Category Archives: Grief

Four years

Today was a normal day. Eleanor awoke first, as she usually does. She tiptoed into the game room and sat down in the corner with whichever Calvin and Hobbes book she is currently reading. When I got up, I came downstairs and made breakfast for the two of us. Eleanor had a banana and a bowl of Puffins cereal. She is trying to eat 20 boxes of Puffins so that she can send in the labels to adopt a wild puffin.

Henry slept past 8, as he likes to do. Once he was awake, the babbling began. He is forever carrying on a conversation with me, though I have no idea what he is saying. After his breakfast, he crawled up the stairs and pulled “Flowers for Algernon” from our bookshelf. How does he always find that one book in a line of 300?

We went to the park. No one fought over the teeter totter. Eleanor nearly swung across all of the monkey bars, a moment of intense bravery for her. Henry started up the steps to the big spiral slide while I had my head turned. He hovered at the top for a bit, afraid to proceed, and then toddled back down the steps with me grasping his hand. Later, a friend brought us dinner, and Henry said “kiss” for the first time while giving me a big, toothy smooch. I noted every blessing.

Living without you, Genevieve, may be normal for us now, but it will never be easy. I wish that you had been here to bounce out of bed first because it was your birthday, to help Eleanor eat all of those Puffins, to encourage Henry to go down the slide, and to tell us that you actually prefer chocolate cake to this lemon variety that we insist on making every year on your birthday. You are always missed, my little girl.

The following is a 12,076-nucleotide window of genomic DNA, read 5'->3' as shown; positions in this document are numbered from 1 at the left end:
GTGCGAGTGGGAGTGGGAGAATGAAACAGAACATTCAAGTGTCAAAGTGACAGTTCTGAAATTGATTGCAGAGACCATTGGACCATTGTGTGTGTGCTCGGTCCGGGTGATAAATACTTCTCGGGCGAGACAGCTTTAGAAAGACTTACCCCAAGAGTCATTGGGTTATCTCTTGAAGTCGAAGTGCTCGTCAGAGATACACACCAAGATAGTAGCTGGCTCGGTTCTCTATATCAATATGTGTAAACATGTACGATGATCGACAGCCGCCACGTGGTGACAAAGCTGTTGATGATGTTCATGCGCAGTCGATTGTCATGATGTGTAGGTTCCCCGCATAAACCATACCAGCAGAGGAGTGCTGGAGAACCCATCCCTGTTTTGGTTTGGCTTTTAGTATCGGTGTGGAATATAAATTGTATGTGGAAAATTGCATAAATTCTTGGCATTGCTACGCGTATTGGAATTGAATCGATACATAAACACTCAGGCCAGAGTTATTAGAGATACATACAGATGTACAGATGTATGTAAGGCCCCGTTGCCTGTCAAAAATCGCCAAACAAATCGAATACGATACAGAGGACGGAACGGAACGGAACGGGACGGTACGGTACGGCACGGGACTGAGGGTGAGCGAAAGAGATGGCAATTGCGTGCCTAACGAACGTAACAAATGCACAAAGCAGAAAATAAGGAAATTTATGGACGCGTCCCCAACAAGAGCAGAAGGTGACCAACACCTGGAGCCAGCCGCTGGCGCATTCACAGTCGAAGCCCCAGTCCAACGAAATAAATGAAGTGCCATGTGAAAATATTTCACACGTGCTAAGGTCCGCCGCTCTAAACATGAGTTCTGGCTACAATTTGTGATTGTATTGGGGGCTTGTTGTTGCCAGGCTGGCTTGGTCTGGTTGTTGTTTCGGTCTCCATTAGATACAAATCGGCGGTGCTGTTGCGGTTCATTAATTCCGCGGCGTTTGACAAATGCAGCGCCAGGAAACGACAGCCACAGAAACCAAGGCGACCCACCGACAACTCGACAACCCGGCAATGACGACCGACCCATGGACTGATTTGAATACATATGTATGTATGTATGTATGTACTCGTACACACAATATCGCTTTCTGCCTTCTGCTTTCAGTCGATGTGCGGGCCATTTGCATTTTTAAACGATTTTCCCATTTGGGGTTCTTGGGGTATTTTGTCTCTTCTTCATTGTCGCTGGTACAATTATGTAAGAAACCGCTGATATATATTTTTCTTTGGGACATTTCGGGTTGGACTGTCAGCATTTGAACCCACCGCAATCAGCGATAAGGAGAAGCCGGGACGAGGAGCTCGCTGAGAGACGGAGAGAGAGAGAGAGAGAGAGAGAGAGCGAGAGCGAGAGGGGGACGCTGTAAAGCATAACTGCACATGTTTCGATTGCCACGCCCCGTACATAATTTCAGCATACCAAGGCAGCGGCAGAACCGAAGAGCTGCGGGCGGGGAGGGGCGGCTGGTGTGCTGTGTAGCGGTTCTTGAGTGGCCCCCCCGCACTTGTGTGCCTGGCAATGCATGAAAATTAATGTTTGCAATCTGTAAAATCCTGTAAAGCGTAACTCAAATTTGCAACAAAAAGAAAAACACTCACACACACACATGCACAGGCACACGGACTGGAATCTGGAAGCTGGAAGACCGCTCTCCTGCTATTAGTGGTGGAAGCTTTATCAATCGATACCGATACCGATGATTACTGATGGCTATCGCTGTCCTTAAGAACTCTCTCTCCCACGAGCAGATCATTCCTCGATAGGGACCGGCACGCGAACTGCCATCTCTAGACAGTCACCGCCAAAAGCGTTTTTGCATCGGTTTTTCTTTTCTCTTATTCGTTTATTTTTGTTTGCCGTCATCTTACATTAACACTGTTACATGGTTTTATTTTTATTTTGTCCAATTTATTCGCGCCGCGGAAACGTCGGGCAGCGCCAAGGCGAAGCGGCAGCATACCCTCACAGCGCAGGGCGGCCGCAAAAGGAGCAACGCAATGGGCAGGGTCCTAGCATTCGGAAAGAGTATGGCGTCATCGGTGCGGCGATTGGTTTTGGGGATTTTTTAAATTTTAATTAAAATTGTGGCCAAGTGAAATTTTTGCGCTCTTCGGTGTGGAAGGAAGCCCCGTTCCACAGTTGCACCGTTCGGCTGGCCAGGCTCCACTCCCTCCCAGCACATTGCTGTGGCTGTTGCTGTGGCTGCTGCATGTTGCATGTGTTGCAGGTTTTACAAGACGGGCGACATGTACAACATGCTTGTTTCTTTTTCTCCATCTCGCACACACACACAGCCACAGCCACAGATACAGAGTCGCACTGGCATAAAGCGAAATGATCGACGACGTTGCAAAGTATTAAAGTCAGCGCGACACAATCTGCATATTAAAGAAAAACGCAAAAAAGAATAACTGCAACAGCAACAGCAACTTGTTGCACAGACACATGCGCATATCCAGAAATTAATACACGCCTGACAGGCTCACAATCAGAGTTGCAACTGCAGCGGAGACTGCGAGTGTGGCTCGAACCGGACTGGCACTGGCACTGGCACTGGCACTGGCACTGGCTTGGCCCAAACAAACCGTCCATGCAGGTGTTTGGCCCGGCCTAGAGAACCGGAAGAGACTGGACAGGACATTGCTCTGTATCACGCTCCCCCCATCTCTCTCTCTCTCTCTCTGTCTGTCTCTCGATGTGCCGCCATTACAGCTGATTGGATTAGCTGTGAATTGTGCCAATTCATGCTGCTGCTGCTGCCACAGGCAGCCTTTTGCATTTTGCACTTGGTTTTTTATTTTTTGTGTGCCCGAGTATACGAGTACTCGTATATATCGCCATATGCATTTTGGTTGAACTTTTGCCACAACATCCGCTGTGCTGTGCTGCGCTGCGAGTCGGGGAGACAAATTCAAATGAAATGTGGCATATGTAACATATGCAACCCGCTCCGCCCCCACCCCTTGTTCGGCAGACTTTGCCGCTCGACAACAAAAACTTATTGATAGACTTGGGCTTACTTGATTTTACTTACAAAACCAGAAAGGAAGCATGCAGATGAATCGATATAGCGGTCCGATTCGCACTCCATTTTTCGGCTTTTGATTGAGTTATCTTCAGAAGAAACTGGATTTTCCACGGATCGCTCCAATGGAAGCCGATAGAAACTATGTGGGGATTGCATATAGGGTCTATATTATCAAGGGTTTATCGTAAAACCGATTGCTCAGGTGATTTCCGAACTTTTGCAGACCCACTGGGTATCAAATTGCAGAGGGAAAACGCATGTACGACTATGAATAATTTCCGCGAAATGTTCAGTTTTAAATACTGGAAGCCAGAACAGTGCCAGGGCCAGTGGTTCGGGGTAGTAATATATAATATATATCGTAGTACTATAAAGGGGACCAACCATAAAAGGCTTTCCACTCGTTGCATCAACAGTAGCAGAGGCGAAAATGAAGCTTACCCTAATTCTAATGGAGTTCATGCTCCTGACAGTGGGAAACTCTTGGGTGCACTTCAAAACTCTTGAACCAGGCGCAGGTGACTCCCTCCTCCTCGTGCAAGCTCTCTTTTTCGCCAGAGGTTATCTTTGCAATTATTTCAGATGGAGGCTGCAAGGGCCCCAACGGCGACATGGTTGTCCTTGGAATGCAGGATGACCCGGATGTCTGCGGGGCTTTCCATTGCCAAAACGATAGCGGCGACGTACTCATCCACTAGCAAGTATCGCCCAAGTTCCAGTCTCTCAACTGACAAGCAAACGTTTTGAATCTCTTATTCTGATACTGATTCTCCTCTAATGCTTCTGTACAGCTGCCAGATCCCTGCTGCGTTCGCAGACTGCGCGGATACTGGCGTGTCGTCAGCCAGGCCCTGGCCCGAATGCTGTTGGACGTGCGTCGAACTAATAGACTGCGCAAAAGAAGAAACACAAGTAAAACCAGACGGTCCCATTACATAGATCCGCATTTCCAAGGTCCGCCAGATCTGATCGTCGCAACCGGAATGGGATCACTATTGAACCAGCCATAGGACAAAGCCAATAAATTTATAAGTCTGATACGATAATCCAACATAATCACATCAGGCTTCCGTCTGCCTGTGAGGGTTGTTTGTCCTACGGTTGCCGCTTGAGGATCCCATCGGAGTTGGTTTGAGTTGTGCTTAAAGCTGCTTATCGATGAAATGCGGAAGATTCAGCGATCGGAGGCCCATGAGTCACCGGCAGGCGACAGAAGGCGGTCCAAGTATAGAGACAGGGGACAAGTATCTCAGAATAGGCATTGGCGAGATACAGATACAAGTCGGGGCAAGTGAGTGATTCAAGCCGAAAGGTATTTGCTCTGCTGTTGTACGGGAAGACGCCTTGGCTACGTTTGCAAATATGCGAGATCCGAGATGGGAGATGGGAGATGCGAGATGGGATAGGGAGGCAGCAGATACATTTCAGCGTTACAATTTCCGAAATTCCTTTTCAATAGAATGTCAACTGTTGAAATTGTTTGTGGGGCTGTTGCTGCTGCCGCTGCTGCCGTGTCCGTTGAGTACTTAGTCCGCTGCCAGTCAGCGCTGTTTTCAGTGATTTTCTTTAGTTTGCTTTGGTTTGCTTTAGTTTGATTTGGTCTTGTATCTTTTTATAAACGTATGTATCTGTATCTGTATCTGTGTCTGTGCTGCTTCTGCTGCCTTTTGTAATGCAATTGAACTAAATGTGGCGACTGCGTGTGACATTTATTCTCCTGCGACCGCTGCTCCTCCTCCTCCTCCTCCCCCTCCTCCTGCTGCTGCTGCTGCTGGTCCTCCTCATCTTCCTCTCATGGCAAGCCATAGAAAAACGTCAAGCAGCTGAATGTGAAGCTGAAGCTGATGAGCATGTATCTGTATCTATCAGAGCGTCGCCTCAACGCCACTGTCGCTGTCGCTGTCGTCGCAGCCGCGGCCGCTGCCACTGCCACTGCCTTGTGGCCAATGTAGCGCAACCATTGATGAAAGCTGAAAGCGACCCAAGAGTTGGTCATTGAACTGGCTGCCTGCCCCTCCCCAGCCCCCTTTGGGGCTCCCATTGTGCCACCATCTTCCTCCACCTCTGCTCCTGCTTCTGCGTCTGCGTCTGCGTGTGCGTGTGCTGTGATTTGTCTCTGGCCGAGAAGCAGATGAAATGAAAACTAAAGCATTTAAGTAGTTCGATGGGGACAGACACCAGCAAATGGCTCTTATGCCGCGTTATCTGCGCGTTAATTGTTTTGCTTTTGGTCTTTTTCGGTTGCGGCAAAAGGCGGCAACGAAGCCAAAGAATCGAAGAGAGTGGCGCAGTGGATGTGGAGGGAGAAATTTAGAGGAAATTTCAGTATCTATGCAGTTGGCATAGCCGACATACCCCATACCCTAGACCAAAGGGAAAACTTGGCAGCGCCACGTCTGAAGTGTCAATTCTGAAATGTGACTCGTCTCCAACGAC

Genevieve's 4th Birthday

One year ago.
Two years ago.
Three years ago.
Four years ago.

How life looks without her

Wednesday is Genevieve’s birthday, and you would think that I had just left the hospital after having her. That first year, I quit my job (which I was going to be laid off from anyway because of restructuring), went back to school to become a nurse, and ran a half-marathon. Nothing mattered to me outside of Greg, Eleanor, and Genevieve, but I knew that I had to keep moving forward. Any time I had an idea, I latched on and threw myself into it.

Every year when I reach Genevieve’s birthday, it’s as though I’m reliving that whole year in the span of a week. In the past 24 hours, I have gone from “Maybe we should have another baby,” to “I can’t possibly stay home anymore. I need a full-time job.”

It always takes me a while to realize what’s happening, that I’ve spiraled into my mid-July funk. I know that I’m going to be upset around her birthday. I await the sobbing and the sad movie watching and the ice cream eating. There is some of that. But mostly there is the feeling that I am suffocating. I make no plans for the week because I expect to be sad, and then I regret that I’m spending so much time sitting around thinking about her. I need to do something to feel better. The only way to feel better is to let the days pass.